The Tenth Time’s The Charm: Phillies Need to Win a Road Series Tonight


After 370 pitches, 74 of which resulted in foul balls, the Phillies outlasted the Nationals by a 6-2 final last night to take the first of a three-game set.

It was a notable victory because it felt like a loss right about the time when Kyle Schwarber singled home Juan Soto in the bottom of the sixth to cut the Phils’ once three-run lead down to one.

[sbd-widget id=2]

It felt like a loss because up 3-0, the Phillies had the Nationals on the ropes in the top of that inning with the bases loaded and no outs. With the chance to deliver a knockout blow that has so often eluded the Phillies this season, Joe Girardi opted to let starting pitcher Chase Anderson swing the bat.

At the time, Anderson had retired 15 of 16 Washington batters but had also failed to record an out in the sixth inning of any game this season.

Girardi’s gamble did not pay off. Anderson produced a weak fly out that failed to score Rhys Hoskins from third.

By the time Andrew McCutchen struck out and Jean Segura’s 14-pitch at-bat ended with a lineout to center, the Nationals were back on their feet. No knockout was delivered, and they were quickly swinging back.

But the Phillies responded. Odubel Herrera, who has a .429 on-base percentage over his last eight games, teamed up with Alec Bohm to provide a momentum-turning insurance run in the eighth.

Andrew Knapp, who entered the game after J.T. Realmuto suffered a knee contusion on a foul ball, would finally deliver the crusher later in the inning with a key two-run single to give the Phillies a four-run lead, a lead they would not relinquish.

And that is the setup for tonight’s game, one in which the Phillies can finally put to rest an absurd stretch of road futility.

The Phillies have not won a road series since Aug. 26 of the last season when they secured the second game of a quick two-game set in Washington to complete a mini-sweep. Since then, the Phillies have failed to win any of their following nine series away from Citizens Bank Park, posting a miserable 0-7-2 series record during that time. They have also played to a brutal 11-24 road record since that day.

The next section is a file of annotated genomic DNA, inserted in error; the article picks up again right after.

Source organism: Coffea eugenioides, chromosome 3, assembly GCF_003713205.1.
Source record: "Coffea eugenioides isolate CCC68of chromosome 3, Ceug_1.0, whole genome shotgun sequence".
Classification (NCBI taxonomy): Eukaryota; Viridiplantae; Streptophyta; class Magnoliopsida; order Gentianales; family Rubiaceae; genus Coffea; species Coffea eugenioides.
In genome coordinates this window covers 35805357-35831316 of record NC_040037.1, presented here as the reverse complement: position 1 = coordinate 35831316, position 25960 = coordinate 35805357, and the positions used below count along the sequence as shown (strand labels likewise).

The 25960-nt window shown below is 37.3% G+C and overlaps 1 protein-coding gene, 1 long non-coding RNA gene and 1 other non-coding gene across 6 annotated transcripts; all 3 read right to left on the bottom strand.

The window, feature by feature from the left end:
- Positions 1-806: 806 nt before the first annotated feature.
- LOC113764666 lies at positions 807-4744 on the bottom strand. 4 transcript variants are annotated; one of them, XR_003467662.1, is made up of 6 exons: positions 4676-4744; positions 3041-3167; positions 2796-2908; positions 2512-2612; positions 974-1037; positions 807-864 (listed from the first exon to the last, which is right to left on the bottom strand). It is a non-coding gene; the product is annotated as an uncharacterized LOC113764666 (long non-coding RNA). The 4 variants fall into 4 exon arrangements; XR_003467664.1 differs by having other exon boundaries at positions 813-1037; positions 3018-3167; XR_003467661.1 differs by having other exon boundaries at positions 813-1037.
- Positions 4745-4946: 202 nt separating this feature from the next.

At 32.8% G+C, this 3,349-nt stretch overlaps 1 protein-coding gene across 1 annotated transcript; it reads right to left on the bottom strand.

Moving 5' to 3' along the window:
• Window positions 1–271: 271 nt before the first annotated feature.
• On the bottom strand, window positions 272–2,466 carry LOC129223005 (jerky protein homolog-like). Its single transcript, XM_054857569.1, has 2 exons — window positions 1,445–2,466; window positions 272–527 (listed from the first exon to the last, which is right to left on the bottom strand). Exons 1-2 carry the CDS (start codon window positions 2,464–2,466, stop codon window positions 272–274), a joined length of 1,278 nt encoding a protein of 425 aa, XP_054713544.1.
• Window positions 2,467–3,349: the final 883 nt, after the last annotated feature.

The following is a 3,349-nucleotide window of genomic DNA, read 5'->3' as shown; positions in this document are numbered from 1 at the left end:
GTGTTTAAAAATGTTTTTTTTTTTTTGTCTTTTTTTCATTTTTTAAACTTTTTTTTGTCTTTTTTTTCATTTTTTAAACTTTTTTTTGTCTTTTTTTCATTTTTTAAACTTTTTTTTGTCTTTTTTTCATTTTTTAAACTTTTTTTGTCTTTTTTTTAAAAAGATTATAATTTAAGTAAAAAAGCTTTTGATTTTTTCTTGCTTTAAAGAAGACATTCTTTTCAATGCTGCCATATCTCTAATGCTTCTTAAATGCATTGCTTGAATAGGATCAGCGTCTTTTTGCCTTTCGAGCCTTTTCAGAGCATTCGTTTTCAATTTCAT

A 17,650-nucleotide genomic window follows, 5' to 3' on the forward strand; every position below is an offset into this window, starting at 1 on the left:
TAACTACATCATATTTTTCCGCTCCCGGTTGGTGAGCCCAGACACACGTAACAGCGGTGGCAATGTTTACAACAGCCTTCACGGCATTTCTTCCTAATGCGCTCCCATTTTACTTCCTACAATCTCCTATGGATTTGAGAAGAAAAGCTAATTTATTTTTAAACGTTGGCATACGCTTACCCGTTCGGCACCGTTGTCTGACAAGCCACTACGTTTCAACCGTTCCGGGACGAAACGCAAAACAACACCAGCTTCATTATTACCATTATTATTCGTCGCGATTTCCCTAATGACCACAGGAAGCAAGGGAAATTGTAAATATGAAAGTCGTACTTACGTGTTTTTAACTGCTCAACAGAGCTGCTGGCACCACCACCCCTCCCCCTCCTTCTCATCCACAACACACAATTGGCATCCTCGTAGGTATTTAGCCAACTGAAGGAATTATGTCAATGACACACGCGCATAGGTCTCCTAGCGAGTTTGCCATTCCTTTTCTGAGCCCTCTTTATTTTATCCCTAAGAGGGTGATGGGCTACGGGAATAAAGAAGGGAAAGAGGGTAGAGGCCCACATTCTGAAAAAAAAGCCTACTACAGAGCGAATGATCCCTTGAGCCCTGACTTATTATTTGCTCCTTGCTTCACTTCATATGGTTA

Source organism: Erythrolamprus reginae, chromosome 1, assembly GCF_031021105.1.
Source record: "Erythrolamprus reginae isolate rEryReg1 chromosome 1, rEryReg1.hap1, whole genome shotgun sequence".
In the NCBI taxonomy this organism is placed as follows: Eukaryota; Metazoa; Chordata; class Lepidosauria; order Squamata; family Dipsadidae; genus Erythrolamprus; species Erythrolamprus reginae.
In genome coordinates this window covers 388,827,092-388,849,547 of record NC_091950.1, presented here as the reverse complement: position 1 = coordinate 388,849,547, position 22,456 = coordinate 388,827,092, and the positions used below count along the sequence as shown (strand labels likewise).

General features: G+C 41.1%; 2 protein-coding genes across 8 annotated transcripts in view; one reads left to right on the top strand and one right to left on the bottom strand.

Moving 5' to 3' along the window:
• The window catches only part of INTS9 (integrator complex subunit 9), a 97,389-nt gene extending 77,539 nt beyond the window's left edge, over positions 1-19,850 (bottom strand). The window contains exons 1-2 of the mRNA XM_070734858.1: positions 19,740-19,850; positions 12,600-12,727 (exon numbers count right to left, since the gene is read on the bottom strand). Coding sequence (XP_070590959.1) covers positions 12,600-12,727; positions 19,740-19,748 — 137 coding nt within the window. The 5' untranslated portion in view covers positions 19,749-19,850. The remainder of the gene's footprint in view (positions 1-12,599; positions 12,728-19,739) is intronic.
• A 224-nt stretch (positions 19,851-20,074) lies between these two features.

After last night’s game, I asked Knapp about about the Phillies’ increasingly large sample of poor road play. Specifically, I wanted to know if it’s something on the team’s radar.

Note: it took me 29 seconds to ask the question. My bad. That’s on me. I’ve gotta do a better job.


“I noticed we’ve given away quite a few games over the past years on the road, but it’s hard to win on the road in general, especially in the east,” Knapp said. “You go to Atlanta, that place is poppin’, you come here, there’s some good lineups. But we definitely know what’s going on here.”

Credit Knapp for the acknowledgement that, yeah, it’s on their radar, and, yeah, it hasn’t been good enough. I wrote earlier in the week about the Phillies’ need to prove to themselves — not fans — that this isn’t the same team. While a Wednesday night in May probably won’t determine the trajectory of their season, each failure to stop a negative narrative only allows it to gain more steam.

Tonight, they get an opportunity to slow down the story when they send Zack Wheeler to the mound.

Off of a dominant complete game shutout of the Brewers his last time out, Wheeler enters tonight with a 1.88 ERA over his last three starts. The Phillies will follow tomorrow with Zach Eflin, who is turning skeptics into believers following a stellar start to his season. They will not be opposed by Max Scherzer in either game.

In other words, they have the right setup.

After squandering an opportunity to secure a big road series win in Atlanta this past weekend, these next two games carry more weight than one would think. It’s time.


Share on facebook
Share on twitter
Share on linkedin
Share on email